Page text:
My first attempt with both oak and bourbon is currently sitting in my carboys, and will for another month and a half, when I'll at least get to taste a little as I bottle. Then the plan is to let it age for close to a year.

In the latter part of last year I had Rahr & Sons Whiskey Warmer, their Winter Warmer recipe aged in oak barrels, and loved what the oak and bourbon did to smooth and add to the flavor. My friends kept a bottle for several months, and recently tried it, reporting that it was nowhere near the glory they recalled. One of my friends works at the brewery and said they had been told that beer was not for aging, but that one released this February, Snowmaggedon, would be.

At the brewery I tasted Snowmaggedon that had also been aged in the same barrels, and it was delicious, however the bottles I acquired, while still very good, had not been aged in the barrels.

I specifically noticed what appear to be oxygen barrier caps on these new bottles, so my question is, does bourbon flavor inevitably fade quickly from beer? Was what my friends noticed more likely due to oxygen slowly getting in to inferior caps?

2 Answers 2


I've wondered the same thing, but I doubt you'll find the answer that you seek on this forum. Here's my best shot at a solid, scientifically-founded answer to your question:

To understand the effects of aging a bourbon beer, you need to know two things: the key flavor and aroma compounds in whiskey, and the effects of age on these specific compounds.

The chemicals that give bourbon it's characteristic taste are numerous and varied. Whiskey is a complex mix of esters, aldehydes, fatty acids, phenols, and alcohols. Probably the most significant flavor compounds are the phenols from the peat, which impart whiskey's characteristic smoky flavor, and vanillin, the phenolic aldehyde that gives bourbon it's distinct sweet vanilla flavor. Esters also are a large contributor to whiskey flavor, as are melanoidins, and various other aromatic aldehydes.

Some compounds decrease with time, as Denny mentioned. Other compounds, though, like aldehydes will actually increase. For instance, phenylacetaldehyde levels can increase by a factor of ten in a beer aged for a few years.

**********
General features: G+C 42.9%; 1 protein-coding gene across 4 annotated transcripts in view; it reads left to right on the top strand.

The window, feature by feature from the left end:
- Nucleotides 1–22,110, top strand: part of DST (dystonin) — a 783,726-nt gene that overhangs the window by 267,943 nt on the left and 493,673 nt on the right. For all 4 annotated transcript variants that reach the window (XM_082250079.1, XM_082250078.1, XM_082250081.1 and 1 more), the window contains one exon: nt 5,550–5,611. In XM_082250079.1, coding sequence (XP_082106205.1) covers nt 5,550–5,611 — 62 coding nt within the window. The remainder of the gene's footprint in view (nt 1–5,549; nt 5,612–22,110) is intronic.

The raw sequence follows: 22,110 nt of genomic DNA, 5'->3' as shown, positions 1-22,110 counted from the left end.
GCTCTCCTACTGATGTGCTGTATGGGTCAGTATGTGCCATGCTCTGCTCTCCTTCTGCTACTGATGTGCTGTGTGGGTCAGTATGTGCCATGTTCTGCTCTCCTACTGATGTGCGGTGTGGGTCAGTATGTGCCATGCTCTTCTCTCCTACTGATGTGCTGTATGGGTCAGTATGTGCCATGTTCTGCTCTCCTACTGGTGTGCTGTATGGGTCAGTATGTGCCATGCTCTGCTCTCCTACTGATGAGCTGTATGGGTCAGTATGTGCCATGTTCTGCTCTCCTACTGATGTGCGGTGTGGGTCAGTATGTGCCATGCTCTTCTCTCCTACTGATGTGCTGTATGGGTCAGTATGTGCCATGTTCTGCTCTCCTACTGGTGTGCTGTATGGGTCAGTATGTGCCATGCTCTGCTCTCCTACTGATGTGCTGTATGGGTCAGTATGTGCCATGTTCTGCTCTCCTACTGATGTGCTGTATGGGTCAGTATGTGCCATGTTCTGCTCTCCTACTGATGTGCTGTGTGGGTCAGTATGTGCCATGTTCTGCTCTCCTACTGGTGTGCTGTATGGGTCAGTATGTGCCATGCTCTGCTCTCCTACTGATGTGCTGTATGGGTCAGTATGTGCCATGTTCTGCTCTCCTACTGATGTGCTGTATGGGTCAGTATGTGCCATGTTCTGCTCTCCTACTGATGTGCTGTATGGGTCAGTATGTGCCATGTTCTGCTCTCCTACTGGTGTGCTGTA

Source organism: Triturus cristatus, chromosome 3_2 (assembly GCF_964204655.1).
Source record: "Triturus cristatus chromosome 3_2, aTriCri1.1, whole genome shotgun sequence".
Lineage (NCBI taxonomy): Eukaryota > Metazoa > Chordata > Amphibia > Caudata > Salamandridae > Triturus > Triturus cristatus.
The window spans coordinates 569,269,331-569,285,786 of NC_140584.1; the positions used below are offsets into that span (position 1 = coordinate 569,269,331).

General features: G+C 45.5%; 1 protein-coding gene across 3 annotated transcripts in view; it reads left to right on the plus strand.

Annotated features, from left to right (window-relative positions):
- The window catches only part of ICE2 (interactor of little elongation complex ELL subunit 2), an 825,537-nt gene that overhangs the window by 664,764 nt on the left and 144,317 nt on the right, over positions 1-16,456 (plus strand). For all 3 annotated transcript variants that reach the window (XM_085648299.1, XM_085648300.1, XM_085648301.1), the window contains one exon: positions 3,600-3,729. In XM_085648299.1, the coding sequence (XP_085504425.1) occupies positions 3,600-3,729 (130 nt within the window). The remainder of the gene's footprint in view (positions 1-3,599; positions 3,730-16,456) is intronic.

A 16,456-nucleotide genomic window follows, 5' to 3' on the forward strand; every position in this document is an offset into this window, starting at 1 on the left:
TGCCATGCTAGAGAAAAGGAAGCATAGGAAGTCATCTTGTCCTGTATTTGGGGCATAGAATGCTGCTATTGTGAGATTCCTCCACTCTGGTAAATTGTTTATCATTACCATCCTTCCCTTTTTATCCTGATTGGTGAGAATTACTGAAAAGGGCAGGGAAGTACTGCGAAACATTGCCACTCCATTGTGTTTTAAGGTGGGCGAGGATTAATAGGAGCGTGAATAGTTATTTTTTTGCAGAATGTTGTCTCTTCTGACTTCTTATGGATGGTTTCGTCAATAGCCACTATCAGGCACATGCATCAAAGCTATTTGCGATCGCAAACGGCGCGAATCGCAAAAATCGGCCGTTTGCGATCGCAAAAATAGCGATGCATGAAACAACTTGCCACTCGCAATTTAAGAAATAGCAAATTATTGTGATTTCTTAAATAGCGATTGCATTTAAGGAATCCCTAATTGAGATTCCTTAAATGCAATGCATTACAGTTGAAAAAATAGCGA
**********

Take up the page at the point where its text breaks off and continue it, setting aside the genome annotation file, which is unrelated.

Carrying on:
Over time, phenols will readily oxidize. Esters will too, although levels of some esters, like isoamyl acetate, will decrease, while levels of other esters can actually increase. (This is why some beers become more whiskey-like over time - increases of esters that taste like whiskey.) Aldehydes, which have a massive range of flavors from grassy to cinnamon to Maraschino cherry, tend to increase with time.

The consequence of this is that beer, with or without bourbon, undergoes many flavor changes over time. Whiskey itself changes, but it is much less volatile than beer. So if the beer did change over time, it was probably due more to the beer changing than degradation of the bourbon, although there are a lot of commonalities in the chemical reactions. Your question was probably more of a general discussion point, but the topic is vastly complex and deep.

I'm gonna also throw out there the possibility that your buddies' perception and memory might be more of the culprit for the tasting difference - that is, they could have easily remember the beer being better than it actually was, or been slightly drunk and happy to be at a brewery when they tasted it, and overglorified it, etc.

Anyway, here's a link to a review of a paper that is relevant. Maybe you'll find this interesting: http://beersensoryscience.wordpress.com/2010/11/15/chemistry-of-beer-aging/

  • Great info, Brandon!
    – Denny Conn
    Apr 1, 2011 at 0:14

All flavors will fade from beer as it ages, whether bourbon or hops. The solution is either to drink the beer sooner, or flavor it more heavily to account for the eventual fading,

  • I can understand a flavor coming from fresh ingredients, that on their own exhibit rapid degradation fading, but why would bourbon flavor fade from beer, but not from bourbon?
    – Mlusby
    Mar 30, 2011 at 15:34
  • 1
    I would guess because you only use a small amount of bourbon for flavoring and the other ingredients eventually overpower it. I speak from the experience of MANY batches of Bourbon Vanilla Imperial Porter.
    – Denny Conn
    Mar 31, 2011 at 22:48
  • For your Bourbon Vanilla Porter, when do you find the flavor to peak?
    – Mlusby
    Apr 1, 2011 at 1:40

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